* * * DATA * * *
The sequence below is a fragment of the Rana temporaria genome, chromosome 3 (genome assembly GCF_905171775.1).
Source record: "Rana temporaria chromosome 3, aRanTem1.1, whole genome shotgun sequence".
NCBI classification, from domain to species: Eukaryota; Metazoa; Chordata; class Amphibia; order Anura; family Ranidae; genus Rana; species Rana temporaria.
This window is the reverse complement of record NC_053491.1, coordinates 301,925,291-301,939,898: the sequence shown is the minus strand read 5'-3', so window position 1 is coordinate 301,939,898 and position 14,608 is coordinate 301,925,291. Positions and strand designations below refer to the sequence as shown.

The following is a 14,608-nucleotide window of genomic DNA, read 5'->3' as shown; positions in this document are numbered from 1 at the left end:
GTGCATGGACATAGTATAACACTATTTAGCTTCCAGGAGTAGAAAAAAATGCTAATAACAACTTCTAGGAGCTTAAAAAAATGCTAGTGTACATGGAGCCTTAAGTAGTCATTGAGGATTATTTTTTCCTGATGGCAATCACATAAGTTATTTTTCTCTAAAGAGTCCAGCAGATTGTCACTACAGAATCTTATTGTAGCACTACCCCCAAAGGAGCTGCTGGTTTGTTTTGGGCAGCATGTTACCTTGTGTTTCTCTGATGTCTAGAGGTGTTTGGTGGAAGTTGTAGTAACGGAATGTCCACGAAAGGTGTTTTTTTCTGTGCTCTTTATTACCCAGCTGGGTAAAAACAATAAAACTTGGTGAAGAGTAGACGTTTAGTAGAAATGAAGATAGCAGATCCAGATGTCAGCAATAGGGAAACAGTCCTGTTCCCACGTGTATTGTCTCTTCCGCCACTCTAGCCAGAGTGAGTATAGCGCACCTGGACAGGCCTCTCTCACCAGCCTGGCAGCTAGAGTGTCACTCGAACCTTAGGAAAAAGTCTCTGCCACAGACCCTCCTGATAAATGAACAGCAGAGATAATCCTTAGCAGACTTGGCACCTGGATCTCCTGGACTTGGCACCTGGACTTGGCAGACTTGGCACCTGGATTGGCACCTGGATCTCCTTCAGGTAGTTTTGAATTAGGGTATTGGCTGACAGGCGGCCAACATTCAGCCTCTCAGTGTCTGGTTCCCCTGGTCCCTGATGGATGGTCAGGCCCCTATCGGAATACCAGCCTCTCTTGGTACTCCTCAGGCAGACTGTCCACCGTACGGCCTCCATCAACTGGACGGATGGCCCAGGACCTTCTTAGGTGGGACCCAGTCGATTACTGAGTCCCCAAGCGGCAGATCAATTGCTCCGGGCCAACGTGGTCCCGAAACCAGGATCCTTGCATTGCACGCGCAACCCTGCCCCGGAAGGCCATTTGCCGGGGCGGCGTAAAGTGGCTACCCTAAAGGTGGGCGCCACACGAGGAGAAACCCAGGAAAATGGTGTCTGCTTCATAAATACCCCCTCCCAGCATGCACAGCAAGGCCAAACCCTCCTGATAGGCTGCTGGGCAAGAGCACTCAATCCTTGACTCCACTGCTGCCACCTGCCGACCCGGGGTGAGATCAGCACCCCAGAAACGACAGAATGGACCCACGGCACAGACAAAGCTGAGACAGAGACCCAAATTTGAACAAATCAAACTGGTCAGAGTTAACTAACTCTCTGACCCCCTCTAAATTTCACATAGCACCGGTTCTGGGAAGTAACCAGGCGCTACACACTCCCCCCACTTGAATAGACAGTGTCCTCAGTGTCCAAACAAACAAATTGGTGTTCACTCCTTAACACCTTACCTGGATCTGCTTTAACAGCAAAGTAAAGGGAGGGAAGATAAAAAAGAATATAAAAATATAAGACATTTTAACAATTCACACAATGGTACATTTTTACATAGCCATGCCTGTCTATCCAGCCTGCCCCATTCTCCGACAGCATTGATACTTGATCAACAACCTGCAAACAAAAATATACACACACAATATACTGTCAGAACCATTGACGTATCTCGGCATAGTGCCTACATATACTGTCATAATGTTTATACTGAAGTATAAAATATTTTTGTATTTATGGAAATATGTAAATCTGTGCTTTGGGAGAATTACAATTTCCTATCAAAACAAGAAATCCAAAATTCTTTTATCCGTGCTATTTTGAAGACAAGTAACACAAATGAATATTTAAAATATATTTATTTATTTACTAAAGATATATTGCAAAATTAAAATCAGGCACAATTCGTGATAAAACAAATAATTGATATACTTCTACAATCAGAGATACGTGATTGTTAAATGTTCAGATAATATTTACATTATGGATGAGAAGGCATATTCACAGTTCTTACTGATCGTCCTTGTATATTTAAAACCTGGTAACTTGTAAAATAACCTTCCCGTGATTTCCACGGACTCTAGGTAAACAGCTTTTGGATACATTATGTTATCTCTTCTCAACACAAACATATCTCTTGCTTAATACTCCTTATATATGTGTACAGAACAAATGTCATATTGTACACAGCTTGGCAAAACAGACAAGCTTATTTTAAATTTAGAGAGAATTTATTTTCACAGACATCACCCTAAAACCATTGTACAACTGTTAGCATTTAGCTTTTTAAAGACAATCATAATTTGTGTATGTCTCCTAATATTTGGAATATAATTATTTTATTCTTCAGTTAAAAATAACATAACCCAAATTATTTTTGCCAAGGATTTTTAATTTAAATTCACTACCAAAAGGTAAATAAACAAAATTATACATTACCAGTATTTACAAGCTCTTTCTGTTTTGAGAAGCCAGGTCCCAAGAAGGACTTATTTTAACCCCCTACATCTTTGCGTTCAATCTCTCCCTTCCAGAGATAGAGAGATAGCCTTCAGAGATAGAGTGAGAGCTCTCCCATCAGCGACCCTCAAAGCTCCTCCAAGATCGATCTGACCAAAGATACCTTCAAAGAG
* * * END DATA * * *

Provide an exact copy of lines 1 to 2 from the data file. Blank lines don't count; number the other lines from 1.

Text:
The sequence below is a fragment of the Rana temporaria genome, chromosome 3 (genome assembly GCF_905171775.1).
Source record: "Rana temporaria chromosome 3, aRanTem1.1, whole genome shotgun sequence".